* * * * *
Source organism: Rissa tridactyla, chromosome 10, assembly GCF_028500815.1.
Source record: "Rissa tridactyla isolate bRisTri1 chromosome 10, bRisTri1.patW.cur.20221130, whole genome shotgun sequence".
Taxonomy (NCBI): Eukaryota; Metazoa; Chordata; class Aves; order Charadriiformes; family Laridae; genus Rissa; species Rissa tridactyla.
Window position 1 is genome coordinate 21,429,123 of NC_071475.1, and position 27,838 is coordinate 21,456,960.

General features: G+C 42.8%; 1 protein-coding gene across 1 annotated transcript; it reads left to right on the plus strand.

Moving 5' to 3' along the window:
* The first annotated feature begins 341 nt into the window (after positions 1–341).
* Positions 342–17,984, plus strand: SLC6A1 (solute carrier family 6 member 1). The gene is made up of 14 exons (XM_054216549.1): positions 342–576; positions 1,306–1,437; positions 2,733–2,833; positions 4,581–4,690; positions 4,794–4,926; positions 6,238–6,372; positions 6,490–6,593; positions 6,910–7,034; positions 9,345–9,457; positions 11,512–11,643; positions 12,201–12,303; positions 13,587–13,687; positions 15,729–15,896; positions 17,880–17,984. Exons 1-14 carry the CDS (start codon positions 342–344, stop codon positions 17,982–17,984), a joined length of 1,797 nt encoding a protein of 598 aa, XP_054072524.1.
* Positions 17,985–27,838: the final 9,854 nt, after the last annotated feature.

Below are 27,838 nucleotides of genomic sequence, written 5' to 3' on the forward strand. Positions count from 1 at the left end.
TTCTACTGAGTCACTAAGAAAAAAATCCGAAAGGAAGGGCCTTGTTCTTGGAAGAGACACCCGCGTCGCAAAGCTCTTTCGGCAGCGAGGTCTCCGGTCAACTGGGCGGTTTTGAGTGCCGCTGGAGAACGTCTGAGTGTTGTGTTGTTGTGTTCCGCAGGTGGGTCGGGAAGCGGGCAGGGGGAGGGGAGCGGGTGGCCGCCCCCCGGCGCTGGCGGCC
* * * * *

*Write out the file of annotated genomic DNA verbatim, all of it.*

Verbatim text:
Source organism: Rissa tridactyla, chromosome 10, assembly GCF_028500815.1.
Source record: "Rissa tridactyla isolate bRisTri1 chromosome 10, bRisTri1.patW.cur.20221130, whole genome shotgun sequence".
Taxonomy (NCBI): Eukaryota; Metazoa; Chordata; class Aves; order Charadriiformes; family Laridae; genus Rissa; species Rissa tridactyla.
Window position 1 is genome coordinate 21,429,123 of NC_071475.1, and position 27,838 is coordinate 21,456,960.

General features: G+C 42.8%; 1 protein-coding gene across 1 annotated transcript; it reads left to right on the plus strand.

Moving 5' to 3' along the window:
* The first annotated feature begins 341 nt into the window (after positions 1–341).
* Positions 342–17,984, plus strand: SLC6A1 (solute carrier family 6 member 1). The gene is made up of 14 exons (XM_054216549.1): positions 342–576; positions 1,306–1,437; positions 2,733–2,833; positions 4,581–4,690; positions 4,794–4,926; positions 6,238–6,372; positions 6,490–6,593; positions 6,910–7,034; positions 9,345–9,457; positions 11,512–11,643; positions 12,201–12,303; positions 13,587–13,687; positions 15,729–15,896; positions 17,880–17,984. Exons 1-14 carry the CDS (start codon positions 342–344, stop codon positions 17,982–17,984), a joined length of 1,797 nt encoding a protein of 598 aa, XP_054072524.1.
* Positions 17,985–27,838: the final 9,854 nt, after the last annotated feature.

Below are 27,838 nucleotides of genomic sequence, written 5' to 3' on the forward strand. Positions count from 1 at the left end.
TTCTACTGAGTCACTAAGAAAAAAATCCGAAAGGAAGGGCCTTGTTCTTGGAAGAGACACCCGCGTCGCAAAGCTCTTTCGGCAGCGAGGTCTCCGGTCAACTGGGCGGTTTTGAGTGCCGCTGGAGAACGTCTGAGTGTTGTGTTGTTGTGTTCCGCAGGTGGGTCGGGAAGCGGGCAGGGGGAGGGGAGCGGGTGGCCGCCCCCCGGCGCTGGCGGCC